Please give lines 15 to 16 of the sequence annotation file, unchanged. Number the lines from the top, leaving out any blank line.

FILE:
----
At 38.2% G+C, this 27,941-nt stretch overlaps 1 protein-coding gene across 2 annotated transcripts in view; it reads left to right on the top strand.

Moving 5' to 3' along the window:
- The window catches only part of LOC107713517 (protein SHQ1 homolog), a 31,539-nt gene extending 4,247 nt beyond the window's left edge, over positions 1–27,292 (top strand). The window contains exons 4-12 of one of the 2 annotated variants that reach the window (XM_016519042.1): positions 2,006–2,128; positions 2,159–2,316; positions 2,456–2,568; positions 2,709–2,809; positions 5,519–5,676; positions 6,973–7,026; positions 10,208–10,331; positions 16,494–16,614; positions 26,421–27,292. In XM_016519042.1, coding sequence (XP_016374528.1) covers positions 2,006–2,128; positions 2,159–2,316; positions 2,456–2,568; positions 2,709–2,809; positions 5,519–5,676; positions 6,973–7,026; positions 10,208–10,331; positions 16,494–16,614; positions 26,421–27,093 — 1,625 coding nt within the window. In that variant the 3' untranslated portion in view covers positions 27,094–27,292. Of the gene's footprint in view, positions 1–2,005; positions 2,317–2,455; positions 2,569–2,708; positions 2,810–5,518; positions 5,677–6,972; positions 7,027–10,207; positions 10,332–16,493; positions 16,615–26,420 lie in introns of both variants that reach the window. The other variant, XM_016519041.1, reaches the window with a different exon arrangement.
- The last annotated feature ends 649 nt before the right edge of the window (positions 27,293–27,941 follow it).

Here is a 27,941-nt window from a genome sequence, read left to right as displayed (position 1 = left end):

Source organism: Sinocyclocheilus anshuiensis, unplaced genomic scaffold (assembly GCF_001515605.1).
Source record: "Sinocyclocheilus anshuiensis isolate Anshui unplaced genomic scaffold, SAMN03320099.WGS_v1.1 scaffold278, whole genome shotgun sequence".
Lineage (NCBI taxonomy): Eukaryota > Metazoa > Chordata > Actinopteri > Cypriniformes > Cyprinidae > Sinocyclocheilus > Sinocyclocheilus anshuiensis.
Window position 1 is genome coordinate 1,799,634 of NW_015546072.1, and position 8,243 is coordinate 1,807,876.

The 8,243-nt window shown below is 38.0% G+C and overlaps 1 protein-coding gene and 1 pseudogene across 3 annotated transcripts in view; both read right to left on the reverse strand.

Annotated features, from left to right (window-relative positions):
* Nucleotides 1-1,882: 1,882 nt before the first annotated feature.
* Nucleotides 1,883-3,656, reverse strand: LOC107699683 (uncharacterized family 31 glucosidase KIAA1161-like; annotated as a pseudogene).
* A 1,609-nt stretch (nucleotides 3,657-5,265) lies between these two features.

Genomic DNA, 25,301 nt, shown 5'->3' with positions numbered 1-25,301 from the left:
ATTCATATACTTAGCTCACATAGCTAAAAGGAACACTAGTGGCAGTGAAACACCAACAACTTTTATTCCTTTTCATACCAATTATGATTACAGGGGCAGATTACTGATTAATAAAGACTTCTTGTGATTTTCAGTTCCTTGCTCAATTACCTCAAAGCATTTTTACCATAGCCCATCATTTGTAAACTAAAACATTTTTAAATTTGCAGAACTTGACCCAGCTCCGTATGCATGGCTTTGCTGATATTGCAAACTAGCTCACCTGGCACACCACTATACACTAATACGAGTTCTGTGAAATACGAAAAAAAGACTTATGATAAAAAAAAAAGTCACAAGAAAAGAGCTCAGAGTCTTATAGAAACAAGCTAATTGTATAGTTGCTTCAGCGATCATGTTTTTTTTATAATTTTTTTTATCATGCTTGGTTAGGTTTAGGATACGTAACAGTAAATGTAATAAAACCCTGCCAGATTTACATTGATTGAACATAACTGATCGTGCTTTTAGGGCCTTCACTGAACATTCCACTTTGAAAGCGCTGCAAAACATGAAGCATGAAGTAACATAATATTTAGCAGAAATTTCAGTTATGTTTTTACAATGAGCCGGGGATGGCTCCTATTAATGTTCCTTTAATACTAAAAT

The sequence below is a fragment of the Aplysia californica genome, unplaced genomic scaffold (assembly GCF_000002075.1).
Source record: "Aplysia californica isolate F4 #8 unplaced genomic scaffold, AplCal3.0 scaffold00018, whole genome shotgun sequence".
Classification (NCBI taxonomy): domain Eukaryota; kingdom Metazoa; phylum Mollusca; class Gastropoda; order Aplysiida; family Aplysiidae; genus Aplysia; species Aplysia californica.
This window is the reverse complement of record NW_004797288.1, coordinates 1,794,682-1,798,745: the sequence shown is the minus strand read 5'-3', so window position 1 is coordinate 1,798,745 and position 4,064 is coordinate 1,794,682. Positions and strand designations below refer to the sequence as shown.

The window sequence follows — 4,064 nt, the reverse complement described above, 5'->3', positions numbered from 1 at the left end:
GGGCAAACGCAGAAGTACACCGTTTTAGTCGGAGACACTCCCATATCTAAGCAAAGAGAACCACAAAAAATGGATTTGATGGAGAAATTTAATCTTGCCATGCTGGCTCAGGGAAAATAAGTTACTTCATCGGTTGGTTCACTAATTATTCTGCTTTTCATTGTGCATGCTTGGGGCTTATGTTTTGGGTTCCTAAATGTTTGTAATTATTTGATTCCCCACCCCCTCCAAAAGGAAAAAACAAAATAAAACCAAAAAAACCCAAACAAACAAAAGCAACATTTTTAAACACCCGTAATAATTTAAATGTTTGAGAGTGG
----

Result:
Genomic DNA, 25,301 nt, shown 5'->3' with positions numbered 1-25,301 from the left:
ATTCATATACTTAGCTCACATAGCTAAAAGGAACACTAGTGGCAGTGAAACACCAACAACTTTTATTCCTTTTCATACCAATTATGATTACAGGGGCAGATTACTGATTAATAAAGACTTCTTGTGATTTTCAGTTCCTTGCTCAATTACCTCAAAGCATTTTTACCATAGCCCATCATTTGTAAACTAAAACATTTTTAAATTTGCAGAACTTGACCCAGCTCCGTATGCATGGCTTTGCTGATATTGCAAACTAGCTCACCTGGCACACCACTATACACTAATACGAGTTCTGTGAAATACGAAAAAAAGACTTATGATAAAAAAAAAAGTCACAAGAAAAGAGCTCAGAGTCTTATAGAAACAAGCTAATTGTATAGTTGCTTCAGCGATCATGTTTTTTTTATAATTTTTTTTATCATGCTTGGTTAGGTTTAGGATACGTAACAGTAAATGTAATAAAACCCTGCCAGATTTACATTGATTGAACATAACTGATCGTGCTTTTAGGGCCTTCACTGAACATTCCACTTTGAAAGCGCTGCAAAACATGAAGCATGAAGTAACATAATATTTAGCAGAAATTTCAGTTATGTTTTTACAATGAGCCGGGGATGGCTCCTATTAATGTTCCTTTAATACTAAAAT